13. DOE - Fossil Energy:

    Broader source: All U.S. Department of Energy (DOE) Office Webpages (Extended Search)

    States. The United States imports natural gas from Canada, Mexico, Algeria, Australia, Egypt, Equatorial Guinea, Malaysia, Nigeria, Norway, Oman, Qatar, Trinidad and Tobago, and...

  14. --No Title--

    Broader source: All U.S. Department of Energy (DOE) Office Webpages (Extended Search)

    Nicaragua Niger Nigeria Niue Norway Oman Pakistan Palestine Panama Papua New Guinea Paraguay Peru Philippines Poland Portugal Puerto Rico Qatar Reunion Romania Russia Rwanda...

  15. Stump the Scientist Question Form | GE Global Research

    Broader source: All U.S. Department of Energy (DOE) Office Webpages (Extended Search)

    Nigeria Norway Northern Mariana Islands Oman Pakistan Palau Palestine Panama Papua New Guinea Paraguay Peru Philippines Poland Portugal Puerto Rico Qatar Romania Russia Rwanda ...

  16. --No Title--

    Gasoline and Diesel Fuel Update (EIA)

    New Zealand Nicaragua Niger Nigeria Niue Norway Oman Pakistan Palestine Panama Papua New Guinea Paraguay Peru Philippines Poland Portugal Puerto Rico Qatar Reunion Romania ...

  17. No Slide Title

    Annual Energy Outlook [U.S. Energy Information Administration (EIA)]

    Indonesia Malaysia Australia Nigeria Trinidad & Tobago Algeria Russian Federation Oman Egypt All Others 5 Source: ENI 2012, from BP Statistical Review 2011 (data for CY 2010). ...

  18. This Week In Petroleum Summary Printer-Friendly Version

    Broader source: All U.S. Department of Energy (DOE) Office Webpages (Extended Search)

    attention. Arresting earlier declines, the region's top two producers, Nigeria and Angola, have each managed relatively robust production and export performances, helping...

  19. United Nations Environment Programme (UNEP)-Finance Initiative...

    Open Energy Info (EERE)

    guidelines needed to systematically integrate climate change factors into operational and strategic decision making." Members "*Allianz (Germany) Access Bank (Nigeria) Aviva...

  20. LADOL Integrated Logistics Free Zone Enterprise LILE | Open Energy...

    Open Energy Info (EERE)

    LADOL Integrated Logistics Free Zone Enterprise LILE Jump to: navigation, search Name: LADOL Integrated Logistics Free Zone Enterprise (LILE) Place: Lagos, Nigeria Product:...

  1. Oil and gas developments in North Africa in 1985

    SciTech Connect (OSTI)

    Michel, R.C.

    1986-10-01

    Petroleum rights in the 6 North African countries (Algeria, Egypt, Libya, Morocco, Sudan, and Tunisia) covered in this paper were 1,839,817 km/sup 2/ at the end of 1985, a decrease of 3% from the 1,896,446 km/sup 2/ held at the end of 1984. This decrease mainly is due to significant relinquishments made in Algeria, Egypt, and Tunisia. Morocco, however, had an increase of 18,087 km/sup 2/. Oil discoveries were reported in Algeria (possibly 5), Libya (at least 2), and Egypt (16). Only 1 gas find was made (in Morocco). According to sparse information, development drilling may have decreased markedly during 1985. Oil and condensate production increased by 3.1% to approximately 3,054,000 b/d compared to about 2,963,400 b/d in 1984. No statistics are currently available on gas production in North Africa. 8 figures, 27 tables.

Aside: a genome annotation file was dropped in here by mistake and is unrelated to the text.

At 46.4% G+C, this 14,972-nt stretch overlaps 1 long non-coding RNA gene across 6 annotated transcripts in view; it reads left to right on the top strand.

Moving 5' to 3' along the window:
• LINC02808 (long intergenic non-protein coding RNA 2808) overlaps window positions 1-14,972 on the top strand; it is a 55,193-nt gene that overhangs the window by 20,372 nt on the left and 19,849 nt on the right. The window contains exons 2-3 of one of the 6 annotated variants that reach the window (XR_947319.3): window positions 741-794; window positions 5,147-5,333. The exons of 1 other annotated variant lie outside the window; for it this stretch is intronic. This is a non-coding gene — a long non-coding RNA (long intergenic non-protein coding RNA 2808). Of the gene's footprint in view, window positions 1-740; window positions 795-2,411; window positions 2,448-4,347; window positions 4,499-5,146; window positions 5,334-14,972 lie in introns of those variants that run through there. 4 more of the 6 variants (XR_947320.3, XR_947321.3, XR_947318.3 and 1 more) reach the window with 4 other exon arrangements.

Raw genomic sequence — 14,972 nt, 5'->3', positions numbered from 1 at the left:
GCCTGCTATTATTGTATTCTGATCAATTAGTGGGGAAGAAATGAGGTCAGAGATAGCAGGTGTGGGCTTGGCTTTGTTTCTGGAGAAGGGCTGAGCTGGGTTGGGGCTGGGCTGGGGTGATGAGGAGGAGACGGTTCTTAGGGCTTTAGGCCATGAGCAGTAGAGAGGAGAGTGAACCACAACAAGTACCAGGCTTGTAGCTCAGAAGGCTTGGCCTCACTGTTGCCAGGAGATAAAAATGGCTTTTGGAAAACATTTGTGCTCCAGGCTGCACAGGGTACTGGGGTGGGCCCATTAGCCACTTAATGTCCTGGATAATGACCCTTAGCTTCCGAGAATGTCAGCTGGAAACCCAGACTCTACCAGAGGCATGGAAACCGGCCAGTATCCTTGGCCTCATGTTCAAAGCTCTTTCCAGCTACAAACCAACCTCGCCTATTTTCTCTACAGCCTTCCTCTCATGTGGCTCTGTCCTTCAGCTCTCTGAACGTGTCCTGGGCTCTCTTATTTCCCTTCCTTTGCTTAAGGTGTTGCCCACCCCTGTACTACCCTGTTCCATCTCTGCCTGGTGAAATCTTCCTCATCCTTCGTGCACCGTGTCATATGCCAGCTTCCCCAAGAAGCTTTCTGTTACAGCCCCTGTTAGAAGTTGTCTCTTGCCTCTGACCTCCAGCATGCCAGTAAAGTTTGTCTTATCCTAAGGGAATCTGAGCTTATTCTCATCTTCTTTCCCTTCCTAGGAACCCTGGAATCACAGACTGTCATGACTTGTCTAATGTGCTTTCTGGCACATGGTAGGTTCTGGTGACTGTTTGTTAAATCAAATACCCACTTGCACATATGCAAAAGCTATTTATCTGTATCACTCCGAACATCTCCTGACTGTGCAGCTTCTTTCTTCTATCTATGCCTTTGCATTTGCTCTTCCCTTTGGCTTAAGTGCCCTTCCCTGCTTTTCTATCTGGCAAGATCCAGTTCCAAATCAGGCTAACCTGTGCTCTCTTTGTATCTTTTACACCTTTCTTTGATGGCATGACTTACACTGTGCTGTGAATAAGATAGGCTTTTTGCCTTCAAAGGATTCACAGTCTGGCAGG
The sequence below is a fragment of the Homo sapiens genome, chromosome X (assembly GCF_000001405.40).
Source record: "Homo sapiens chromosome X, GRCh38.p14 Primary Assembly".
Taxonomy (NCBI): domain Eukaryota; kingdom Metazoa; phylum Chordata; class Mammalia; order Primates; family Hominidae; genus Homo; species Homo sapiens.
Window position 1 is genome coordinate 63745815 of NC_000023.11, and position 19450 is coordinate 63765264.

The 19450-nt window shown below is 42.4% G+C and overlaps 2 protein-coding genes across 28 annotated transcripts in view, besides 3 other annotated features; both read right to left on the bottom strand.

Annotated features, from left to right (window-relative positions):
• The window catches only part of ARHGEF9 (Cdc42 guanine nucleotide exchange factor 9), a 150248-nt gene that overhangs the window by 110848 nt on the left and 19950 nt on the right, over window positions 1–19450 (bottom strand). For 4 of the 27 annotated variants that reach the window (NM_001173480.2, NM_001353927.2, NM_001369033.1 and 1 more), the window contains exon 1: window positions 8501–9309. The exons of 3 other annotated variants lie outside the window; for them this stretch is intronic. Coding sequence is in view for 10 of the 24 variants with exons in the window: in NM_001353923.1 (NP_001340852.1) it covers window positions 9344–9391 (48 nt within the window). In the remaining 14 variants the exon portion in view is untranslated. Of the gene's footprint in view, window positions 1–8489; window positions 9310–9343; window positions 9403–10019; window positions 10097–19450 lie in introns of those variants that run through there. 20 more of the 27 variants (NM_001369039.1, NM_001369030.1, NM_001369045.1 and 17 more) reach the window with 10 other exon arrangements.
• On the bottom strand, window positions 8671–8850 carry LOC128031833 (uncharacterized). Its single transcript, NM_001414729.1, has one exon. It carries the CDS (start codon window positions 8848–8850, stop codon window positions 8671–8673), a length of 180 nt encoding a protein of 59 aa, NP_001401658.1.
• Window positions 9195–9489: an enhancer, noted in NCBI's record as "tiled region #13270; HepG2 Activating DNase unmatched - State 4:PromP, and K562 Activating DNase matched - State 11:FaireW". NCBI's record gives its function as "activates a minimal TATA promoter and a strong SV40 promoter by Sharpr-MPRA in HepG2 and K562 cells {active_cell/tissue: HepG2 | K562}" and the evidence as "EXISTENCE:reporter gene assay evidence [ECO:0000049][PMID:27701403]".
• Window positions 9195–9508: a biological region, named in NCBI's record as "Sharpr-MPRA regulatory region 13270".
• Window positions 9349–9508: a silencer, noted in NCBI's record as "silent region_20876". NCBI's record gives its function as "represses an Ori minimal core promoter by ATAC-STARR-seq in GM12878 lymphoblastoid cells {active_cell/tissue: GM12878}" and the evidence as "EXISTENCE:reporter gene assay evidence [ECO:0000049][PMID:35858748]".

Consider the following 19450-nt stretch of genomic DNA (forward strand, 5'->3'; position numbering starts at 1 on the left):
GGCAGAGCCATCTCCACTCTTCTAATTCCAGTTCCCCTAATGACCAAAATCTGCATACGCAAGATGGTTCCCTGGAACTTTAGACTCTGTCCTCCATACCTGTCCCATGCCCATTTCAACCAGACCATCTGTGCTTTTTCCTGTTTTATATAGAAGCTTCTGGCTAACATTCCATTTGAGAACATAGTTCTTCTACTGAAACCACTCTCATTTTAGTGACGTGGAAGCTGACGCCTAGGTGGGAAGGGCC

2. Request for Proposal No. DE-SOL-0008418 Section J, Appendix D

    National Nuclear Security Administration (NNSA)

    D SECTION J APPENDIX D SENSITIVE FOREIGN NATIONS CONTROL 1. Pursuant to the Contract Section I Clause 952.204-71 entitled "Sensitive Foreign Nations Controls," "sensitive foreign nations" is one of the countries listed below: Algeria Armenia Azerbaijan Belarus China (People's Republic of China) Cuba Georgia Hong Kong India Iran Iraq Israel Kazakhstan Kyrgyzstan Libya Moldova North Korea (Democratic People's Republic of) Pakistan Russia Sudan Syria Taiwan Tajikistan

  3. Technically Recoverable Shale Oil and Shale Gas Resources:

    U.S. Energy Information Administration (EIA) Indexed Site

    Libya Independent Statistics & Analysis www.eia.gov U.S. Department of Energy Washington, DC 20585 September 2015 September 2015 U.S. Energy Information Administration | Technically Recoverable Shale Oil and Shale Gas Resources i This report was prepared by the U.S. Energy Information Administration (EIA), the statistical and analytical agency within the U.S. Department of Energy. By law, EIA's data, analyses, and forecasts are independent of approval by any other officer or employee of the

  4. Presentation title: This can be up to 2 lines

    Gasoline and Diesel Fuel Update (EIA)